They will also help improve the training of researchers and clinicians involved in medicines development. The projects were chosen following the first call for proposals launched within the Innovative Medicines Initiative (IMI), a public-private partnership - so called Joint Technology Initiative - between the European Commission and the pharmaceutical industry.
With this selection, IMI has reached a key milestone. This initiative marks the first time that pharmaceutical competitors are pooling their resources, together with research organisations, patient groups and other stakeholders in large consortia, in order to develop generic, pre-competitive knowledge. The Commission's contribution of €110 million is backed up with €136 million provided in-kind from the pharmaceutical industry. The successful projects will now enter into the final negotiation phase.
"I'm happy to see that this unique public-private partnership that was launched as a new instrument for research two years ago is bearing fruit. In times of crisis, such a model of cooperation is proving particularly well suited to answering both EU public health and economic needs," said Janez Potočnik, the EU Commissioner for Science and Research.
Arthur Higgins, CEO of Bayer Healthcare and EFPIA President, stated, "I am delighted to see that this pioneering model of collaboration between industry and the Commission has been taken up so positively all across Europe. The IMI will set new standards in data sharing and knowledge exchange."
Better medicines reaching patients faster
The projects selected will address the main causes of delay, or "bottlenecks", in the pharmaceutical research and development (R&D) process. The overall objective is to encourage the more rapid discovery and development of better medicines for patients while improving the competitiveness of the European pharmaceutical industry. The projects will help to increase predicted safety and efficacy of medicines, enhance data exchange between researchers and improve education and training in the sector.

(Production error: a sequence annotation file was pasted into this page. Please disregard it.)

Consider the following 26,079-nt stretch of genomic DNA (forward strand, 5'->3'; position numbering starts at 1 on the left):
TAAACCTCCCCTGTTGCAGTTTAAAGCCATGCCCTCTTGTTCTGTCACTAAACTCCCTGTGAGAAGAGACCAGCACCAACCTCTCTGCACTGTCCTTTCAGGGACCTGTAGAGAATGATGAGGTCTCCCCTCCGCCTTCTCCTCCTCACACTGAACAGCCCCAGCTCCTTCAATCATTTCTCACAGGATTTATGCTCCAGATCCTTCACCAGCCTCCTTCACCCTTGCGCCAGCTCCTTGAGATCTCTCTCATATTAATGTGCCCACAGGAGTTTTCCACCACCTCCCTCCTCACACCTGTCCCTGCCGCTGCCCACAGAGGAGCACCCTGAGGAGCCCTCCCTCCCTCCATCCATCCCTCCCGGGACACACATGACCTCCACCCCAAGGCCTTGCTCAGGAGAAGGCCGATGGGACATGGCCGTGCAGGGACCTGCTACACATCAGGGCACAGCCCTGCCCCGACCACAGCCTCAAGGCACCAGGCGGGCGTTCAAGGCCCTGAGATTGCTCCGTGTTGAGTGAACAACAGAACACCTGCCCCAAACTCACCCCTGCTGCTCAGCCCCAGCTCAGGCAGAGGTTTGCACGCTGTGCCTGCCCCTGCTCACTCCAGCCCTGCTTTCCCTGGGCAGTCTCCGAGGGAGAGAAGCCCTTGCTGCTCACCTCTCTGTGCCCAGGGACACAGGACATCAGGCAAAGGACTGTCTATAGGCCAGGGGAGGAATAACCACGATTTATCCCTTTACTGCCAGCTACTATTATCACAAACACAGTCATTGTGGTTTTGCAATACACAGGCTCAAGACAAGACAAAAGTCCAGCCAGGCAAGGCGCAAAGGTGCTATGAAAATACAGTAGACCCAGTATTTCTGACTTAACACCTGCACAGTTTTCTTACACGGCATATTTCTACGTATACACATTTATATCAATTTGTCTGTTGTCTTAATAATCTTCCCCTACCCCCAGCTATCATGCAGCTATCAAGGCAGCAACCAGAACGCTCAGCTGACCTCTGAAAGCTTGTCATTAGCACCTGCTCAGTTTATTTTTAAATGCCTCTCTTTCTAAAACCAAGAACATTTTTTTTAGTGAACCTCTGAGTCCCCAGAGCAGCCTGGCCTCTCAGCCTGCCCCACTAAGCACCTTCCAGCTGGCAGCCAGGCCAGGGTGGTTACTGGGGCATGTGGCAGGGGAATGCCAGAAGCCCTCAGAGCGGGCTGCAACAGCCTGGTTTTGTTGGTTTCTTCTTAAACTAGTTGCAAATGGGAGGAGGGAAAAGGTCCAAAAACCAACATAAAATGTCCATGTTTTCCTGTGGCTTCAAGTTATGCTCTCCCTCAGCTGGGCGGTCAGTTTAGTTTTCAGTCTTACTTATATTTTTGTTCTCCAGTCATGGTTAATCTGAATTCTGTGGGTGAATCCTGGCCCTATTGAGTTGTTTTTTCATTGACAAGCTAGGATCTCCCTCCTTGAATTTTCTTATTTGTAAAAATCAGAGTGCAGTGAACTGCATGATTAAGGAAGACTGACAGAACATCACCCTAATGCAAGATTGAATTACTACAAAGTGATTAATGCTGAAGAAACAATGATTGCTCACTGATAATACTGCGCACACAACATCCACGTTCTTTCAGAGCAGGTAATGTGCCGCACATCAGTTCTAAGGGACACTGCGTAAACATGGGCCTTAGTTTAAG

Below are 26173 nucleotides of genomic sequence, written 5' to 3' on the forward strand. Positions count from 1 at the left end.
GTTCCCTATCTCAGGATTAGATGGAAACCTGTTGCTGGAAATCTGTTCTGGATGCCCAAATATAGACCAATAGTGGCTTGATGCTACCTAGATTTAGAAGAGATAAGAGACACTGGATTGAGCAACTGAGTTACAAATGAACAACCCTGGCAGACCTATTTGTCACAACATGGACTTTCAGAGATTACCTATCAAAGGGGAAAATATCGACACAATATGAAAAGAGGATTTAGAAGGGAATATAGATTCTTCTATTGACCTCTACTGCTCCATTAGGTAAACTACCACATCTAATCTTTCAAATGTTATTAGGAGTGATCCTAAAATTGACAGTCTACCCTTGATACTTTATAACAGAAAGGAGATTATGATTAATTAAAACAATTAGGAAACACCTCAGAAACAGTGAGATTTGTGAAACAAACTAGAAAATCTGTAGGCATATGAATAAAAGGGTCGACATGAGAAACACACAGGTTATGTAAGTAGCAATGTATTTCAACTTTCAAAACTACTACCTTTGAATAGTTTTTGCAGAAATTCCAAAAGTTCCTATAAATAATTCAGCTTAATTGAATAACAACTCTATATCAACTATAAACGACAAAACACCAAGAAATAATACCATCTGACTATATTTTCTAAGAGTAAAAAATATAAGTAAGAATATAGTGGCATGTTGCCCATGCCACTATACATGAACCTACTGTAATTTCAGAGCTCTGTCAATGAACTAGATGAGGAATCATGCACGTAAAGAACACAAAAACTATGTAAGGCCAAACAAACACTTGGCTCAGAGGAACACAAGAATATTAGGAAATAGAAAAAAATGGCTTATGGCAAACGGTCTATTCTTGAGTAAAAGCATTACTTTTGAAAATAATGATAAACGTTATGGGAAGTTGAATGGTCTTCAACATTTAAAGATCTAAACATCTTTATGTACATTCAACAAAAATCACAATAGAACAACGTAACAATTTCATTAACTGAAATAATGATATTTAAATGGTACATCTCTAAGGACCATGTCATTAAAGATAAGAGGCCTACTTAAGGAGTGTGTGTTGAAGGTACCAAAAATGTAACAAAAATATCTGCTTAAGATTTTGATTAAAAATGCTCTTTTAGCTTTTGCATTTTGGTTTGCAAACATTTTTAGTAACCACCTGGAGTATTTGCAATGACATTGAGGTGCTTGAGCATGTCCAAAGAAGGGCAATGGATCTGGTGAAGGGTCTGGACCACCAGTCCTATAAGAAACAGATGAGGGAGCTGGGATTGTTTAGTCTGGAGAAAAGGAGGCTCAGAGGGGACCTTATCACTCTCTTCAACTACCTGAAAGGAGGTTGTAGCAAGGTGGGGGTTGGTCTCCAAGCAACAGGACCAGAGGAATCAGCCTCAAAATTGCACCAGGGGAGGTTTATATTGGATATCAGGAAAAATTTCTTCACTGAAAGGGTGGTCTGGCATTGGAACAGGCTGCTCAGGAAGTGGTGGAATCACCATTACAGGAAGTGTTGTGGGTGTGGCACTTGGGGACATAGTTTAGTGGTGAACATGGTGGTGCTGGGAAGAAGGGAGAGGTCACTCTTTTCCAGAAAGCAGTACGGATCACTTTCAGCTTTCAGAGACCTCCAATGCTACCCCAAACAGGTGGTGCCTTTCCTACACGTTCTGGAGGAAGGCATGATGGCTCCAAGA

The selection process: a substantial interest from stakeholders
Around 150 applications were received. The best consortia, consisting of research organisations, Small and Medium Enterprises (SMEs), academia, patient organisations, and regulatory bodies, were selected in the first peer review to form joint project teams with the corresponding EFPIA consortia. On the basis of stringent scientific criteria and their potential impact on the identified "bottlenecks", 15 projects from these teams have been selected.
European funding to boost the R&D capabilities of the public sector and SMEs
Pharmaceutical companies within EFPIA will fully fund their own participation by providing R&D resources including staff, laboratory facilities, materials and clinical research. European Community's funds will be allocated exclusively to other participants (public sector, SMEs, patient groups, academics).
Contract negotiations for the 15 projects should be finished by November 2009. A second Call for Proposals is to be launched in autumn 2009. It is planned to seek proposals for projects in oncology, diagnosis of infectious diseases, chronic inflammatory diseases and knowledge management.
About the Innovative Medicines Initiative
Launched in 2007, the Innovative Medicines Initiative was one of the first Joint Technology Initiatives (JTI) to be created. The total IMI budget for the period 2008-2013 is €2 billion (1 billion from the European Community and 1 billion from the industry). Created in 2007, the Innovative Medicines Initiative Joint Undertaking (IMI JU), representing both the European Community and the industry, implements IMI and is responsible for the launch of Calls for Proposals and the award of grants.
To find out more about IMI: http://imi.europa.eu and http://www.imi-europe.org
To find out more about Joint Technology Initiatives: http://cordis.europa.eu/fp7/jtis/